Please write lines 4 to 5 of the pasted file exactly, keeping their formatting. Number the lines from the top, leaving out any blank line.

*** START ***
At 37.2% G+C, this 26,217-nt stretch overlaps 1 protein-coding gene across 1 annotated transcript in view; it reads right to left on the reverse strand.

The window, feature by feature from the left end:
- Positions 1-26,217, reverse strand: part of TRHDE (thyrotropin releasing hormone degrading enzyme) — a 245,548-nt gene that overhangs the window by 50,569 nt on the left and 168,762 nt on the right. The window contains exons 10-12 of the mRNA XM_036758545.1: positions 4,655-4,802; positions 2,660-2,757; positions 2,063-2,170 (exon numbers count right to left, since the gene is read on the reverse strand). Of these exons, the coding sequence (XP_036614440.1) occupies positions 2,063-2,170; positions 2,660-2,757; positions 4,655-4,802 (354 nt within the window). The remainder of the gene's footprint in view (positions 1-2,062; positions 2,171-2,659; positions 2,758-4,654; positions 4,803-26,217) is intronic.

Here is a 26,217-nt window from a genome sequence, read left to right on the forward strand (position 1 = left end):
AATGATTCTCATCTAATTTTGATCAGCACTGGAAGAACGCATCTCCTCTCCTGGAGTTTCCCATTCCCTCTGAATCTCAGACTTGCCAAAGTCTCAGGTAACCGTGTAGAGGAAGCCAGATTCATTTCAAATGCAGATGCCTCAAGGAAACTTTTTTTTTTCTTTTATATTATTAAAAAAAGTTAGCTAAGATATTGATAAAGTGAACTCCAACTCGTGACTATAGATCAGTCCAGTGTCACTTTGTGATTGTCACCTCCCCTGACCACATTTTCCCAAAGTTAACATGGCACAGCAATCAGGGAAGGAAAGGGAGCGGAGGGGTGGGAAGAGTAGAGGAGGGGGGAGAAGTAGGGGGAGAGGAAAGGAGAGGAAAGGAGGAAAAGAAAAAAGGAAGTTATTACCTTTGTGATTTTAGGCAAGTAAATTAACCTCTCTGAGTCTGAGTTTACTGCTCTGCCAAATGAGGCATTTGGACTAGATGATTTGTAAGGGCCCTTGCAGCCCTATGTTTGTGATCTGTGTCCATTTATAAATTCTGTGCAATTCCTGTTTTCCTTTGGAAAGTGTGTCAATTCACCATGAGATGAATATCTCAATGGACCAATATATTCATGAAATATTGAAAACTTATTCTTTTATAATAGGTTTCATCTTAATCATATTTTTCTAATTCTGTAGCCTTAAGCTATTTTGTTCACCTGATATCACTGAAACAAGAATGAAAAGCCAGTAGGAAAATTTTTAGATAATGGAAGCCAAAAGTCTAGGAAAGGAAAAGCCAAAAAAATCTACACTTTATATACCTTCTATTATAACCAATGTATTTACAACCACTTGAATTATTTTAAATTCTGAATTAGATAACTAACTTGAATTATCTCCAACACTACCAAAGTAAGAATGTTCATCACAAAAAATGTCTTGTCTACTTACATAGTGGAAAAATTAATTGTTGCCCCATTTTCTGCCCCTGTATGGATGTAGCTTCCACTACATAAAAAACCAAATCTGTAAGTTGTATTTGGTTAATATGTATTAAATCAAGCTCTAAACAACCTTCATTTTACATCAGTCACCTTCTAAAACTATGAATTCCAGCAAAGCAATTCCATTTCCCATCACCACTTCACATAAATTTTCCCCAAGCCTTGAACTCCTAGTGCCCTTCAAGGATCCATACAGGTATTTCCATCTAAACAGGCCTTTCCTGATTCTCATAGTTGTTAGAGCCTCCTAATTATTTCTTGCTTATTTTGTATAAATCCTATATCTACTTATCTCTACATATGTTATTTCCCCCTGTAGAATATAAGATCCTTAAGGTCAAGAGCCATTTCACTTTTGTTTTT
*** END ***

Here is a 26,217-nt window from a genome sequence, read left to right on the forward strand (position 1 = left end):
AATGATTCTCATCTAATTTTGATCAGCACTGGAAGAACGCATCTCCTCTCCTGGAGTTTCCCATTCCCTCTGAATCTCAGACTTGCCAAAGTCTCAGGTAACCGTGTAGAGGAAGCCAGATTCATTTCAAATGCAGATGCCTCAAGGAAACTTTTTTTTTTCTTTTATATTATTAAAAAAAGTTAGCTAAGATATTGATAAAGTGAACTCCAACTCGTGACTATAGATCAGTCCAGTGTCACTTTGTGATTGTCACCTCCCCTGACCACATTTTCCCAAAGTTAACATGGCACAGCAATCAGGGAAGGAAAGGGAGCGGAGGGGTGGGAAGAGTAGAGGAGGGGGGAGAAGTAGGGGGAGAGGAAAGGAGAGGAAAGGAGGAAAAGAAAAAAGGAAGTTATTACCTTTGTGATTTTAGGCAAGTAAATTAACCTCTCTGAGTCTGAGTTTACTGCTCTGCCAAATGAGGCATTTGGACTAGATGATTTGTAAGGGCCCTTGCAGCCCTATGTTTGTGATCTGTGTCCATTTATAAATTCTGTGCAATTCCTGTTTTCCTTTGGAAAGTGTGTCAATTCACCATGAGATGAATATCTCAATGGACCAATATATTCATGAAATATTGAAAACTTATTCTTTTATAATAGGTTTCATCTTAATCATATTTTTCTAATTCTGTAGCCTTAAGCTATTTTGTTCACCTGATATCACTGAAACAAGAATGAAAAGCCAGTAGGAAAATTTTTAGATAATGGAAGCCAAAAGTCTAGGAAAGGAAAAGCCAAAAAAATCTACACTTTATATACCTTCTATTATAACCAATGTATTTACAACCACTTGAATTATTTTAAATTCTGAATTAGATAACTAACTTGAATTATCTCCAACACTACCAAAGTAAGAATGTTCATCACAAAAAATGTCTTGTCTACTTACATAGTGGAAAAATTAATTGTTGCCCCATTTTCTGCCCCTGTATGGATGTAGCTTCCACTACATAAAAAACCAAATCTGTAAGTTGTATTTGGTTAATATGTATTAAATCAAGCTCTAAACAACCTTCATTTTACATCAGTCACCTTCTAAAACTATGAATTCCAGCAAAGCAATTCCATTTCCCATCACCACTTCACATAAATTTTCCCCAAGCCTTGAACTCCTAGTGCCCTTCAAGGATCCATACAGGTATTTCCATCTAAACAGGCCTTTCCTGATTCTCATAGTTGTTAGAGCCTCCTAATTATTTCTTGCTTATTTTGTATAAATCCTATATCTACTTATCTCTACATATGTTATTTCCCCCTGTAGAATATAAGATCCTTAAGGTCAAGAGCCATTTCACTTTTGTTTTT